Item writing skills and their development:Insights from an induction item writer training course

Rossi, Olena (2021) Item writing skills and their development:Insights from an induction item writer training course. PhD thesis, UNSPECIFIED.

[img]
Text (2021rossiphd)
2021rossiphd.pdf - Published Version
Restricted to Repository staff only until 16 March 2023.

Download (3MB)

Abstract

Item quality makes a significant contribution to test validity, thus rendering the work of item writers critically important for assessment. However, little empirical research has so far been done into item writing, including item-writing training. This thesis therefore aimed to investigate an online induction item-writing training course in order to gain insights into the nature of item-writing skills and their development. This research project, which is based on an existing item-writing training course, adopted a mixed-methods approach consisting of a pretest-posttest quasi-experimental study and a course feedback study. To investigate how the quality of items produced by participants changed from before to after the training (RQ1), 25 trainees produced grammar MC items, writing prompts, and listening tasks for the pre- and post-training assignments. The quality of items was evaluated by expert item reviewers against an evaluation scale; the evaluations were then analysed statistically to identify changes in item quality and individual item-writer variation. To investigate how the participants’ item-writing skills developed through the training (RQ2), interviews were conducted with willing participants upon completion of each assignment and analysed using the Grounded Theory approach. Finally, to identify what role the training played in the participants’ item-writing skill development (RQ3), participants’ reactions to the course were collected via four feedback questionnaires administered throughout the course and analysed using quantitative and qualitative methods. It was found that the total post-training scores for the grammar items and for the listening tasks were statistically significantly higher compared to the pre-training ones, largely due to an improvement in quality on objectively-scored criteria. Three main participant profiles were identified: (a) those whose item quality was low prior to the training but who produced better quality items following it; (b) those who produced good quality items before the training and whose post-training items were of even better quality; (c) those whose pre-training items were of reasonably good quality but whose post-training items scored one or several points lower. The analysis of interview transcripts showed that awareness of objective requirements and the ability to use item-writing tools were generally sufficient in complying with these requirements. For subjective requirements, however, the analysis revealed different approaches to item writing by participants in different profile groups. The course features that the participants reported as most useful for developing their item-writing skills included: input in language assessment principles, balance of theory and practice, variety of activities, extensive item-writing practice, and detailed feedback on items. The findings for the three research questions were then triangulated to provide rich insights into the nature of item-writing skills and their development. The findings were interpreted with reference to two learning theories – cognitive ACT-R theory (Anderson, 1993) and social Communities of Practice (CoP) theory (Love & Wenger, 1991; Wenger, 1998). It was found that item-writing skills are item-type and proficiency-level specific and consist of multiple components acquired at different rates. It was further found that, while item-writing skill acquisition follows the ‘typical’ process of complex cognitive skills’ acquisition as described in ACT-R (Anderson, 1993), the trajectories of acquisition for individual trainees might vary, with three main trainee profiles described. Finally, this study’s findings confirmed that item writers are a CoP, and elements of legitimate peripheral participation (Love & Wenger, 1991) in an item-writers’ community make item-writing training more effective. This study contributes to understanding the nature of item-writing skills and their development through induction training. The study also advances the methodology of research into item-writing training effects. From a practical perspective, this study provides a range of recommendations concerning operational item writing, item-writing training, and item-writer recruitment.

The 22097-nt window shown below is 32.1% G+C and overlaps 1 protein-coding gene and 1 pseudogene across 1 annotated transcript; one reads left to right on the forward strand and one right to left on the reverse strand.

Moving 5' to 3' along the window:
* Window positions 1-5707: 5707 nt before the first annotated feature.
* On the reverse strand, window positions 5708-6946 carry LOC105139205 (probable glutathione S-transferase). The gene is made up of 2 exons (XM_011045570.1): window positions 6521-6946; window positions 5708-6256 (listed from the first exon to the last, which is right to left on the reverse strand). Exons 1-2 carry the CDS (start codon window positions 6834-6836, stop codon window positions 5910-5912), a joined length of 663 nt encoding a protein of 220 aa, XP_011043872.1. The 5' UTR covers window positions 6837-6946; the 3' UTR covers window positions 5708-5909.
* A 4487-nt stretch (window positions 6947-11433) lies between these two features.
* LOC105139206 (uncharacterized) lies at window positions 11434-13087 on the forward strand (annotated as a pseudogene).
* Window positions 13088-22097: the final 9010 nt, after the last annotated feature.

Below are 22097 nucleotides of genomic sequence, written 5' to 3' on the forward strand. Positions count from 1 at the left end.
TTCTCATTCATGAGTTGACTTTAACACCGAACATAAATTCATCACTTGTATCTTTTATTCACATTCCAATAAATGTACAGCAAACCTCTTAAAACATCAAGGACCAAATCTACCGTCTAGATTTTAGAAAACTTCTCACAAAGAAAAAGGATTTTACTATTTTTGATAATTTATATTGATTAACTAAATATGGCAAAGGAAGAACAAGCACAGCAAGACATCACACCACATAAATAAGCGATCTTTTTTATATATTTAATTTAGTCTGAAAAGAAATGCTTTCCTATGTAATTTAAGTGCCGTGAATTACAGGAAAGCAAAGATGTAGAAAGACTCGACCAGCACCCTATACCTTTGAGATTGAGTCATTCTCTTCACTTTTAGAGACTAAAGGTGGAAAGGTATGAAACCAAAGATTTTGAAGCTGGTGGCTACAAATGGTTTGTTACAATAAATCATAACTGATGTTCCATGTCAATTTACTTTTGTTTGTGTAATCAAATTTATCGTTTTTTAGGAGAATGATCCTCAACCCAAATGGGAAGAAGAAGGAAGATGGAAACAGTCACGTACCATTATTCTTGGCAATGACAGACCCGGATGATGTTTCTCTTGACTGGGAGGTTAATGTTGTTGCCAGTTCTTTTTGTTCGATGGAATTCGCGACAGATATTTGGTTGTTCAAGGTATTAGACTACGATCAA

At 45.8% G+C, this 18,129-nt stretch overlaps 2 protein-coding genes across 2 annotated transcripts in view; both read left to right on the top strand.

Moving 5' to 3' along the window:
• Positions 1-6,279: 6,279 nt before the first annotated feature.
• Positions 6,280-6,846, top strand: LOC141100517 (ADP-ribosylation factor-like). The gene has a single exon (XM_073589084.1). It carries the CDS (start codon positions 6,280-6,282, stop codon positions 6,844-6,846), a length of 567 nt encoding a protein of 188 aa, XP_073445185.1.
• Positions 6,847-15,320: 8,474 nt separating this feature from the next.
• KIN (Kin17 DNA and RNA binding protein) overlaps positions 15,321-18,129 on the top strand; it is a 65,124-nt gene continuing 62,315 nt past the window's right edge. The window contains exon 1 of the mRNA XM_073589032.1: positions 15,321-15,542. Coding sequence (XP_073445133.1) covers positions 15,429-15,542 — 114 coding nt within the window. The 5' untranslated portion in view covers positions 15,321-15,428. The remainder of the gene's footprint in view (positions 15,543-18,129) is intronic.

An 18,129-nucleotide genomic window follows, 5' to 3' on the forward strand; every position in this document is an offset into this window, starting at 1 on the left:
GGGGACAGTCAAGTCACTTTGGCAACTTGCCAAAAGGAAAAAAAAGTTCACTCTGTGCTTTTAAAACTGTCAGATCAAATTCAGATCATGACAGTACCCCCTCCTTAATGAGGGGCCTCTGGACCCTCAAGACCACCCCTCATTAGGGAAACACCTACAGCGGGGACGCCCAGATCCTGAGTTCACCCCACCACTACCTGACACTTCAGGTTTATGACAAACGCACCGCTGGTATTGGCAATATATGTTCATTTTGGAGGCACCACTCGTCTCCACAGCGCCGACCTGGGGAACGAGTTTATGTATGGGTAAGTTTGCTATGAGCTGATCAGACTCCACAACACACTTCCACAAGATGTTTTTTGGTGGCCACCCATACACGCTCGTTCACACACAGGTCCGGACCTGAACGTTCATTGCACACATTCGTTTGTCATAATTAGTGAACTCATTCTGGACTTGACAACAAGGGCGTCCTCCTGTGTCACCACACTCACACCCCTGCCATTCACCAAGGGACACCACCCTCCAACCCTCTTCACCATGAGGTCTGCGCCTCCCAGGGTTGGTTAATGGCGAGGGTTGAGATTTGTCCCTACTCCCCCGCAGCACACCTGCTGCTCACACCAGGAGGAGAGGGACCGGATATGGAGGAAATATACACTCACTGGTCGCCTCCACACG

Item Type:
Thesis (PhD)
Subjects:
ID Code:
152813
Deposited By:
Deposited On:
16 Mar 2021 12:24
Refereed?:
No
Published?:
Published
Last Modified:
09 Jun 2021 07:48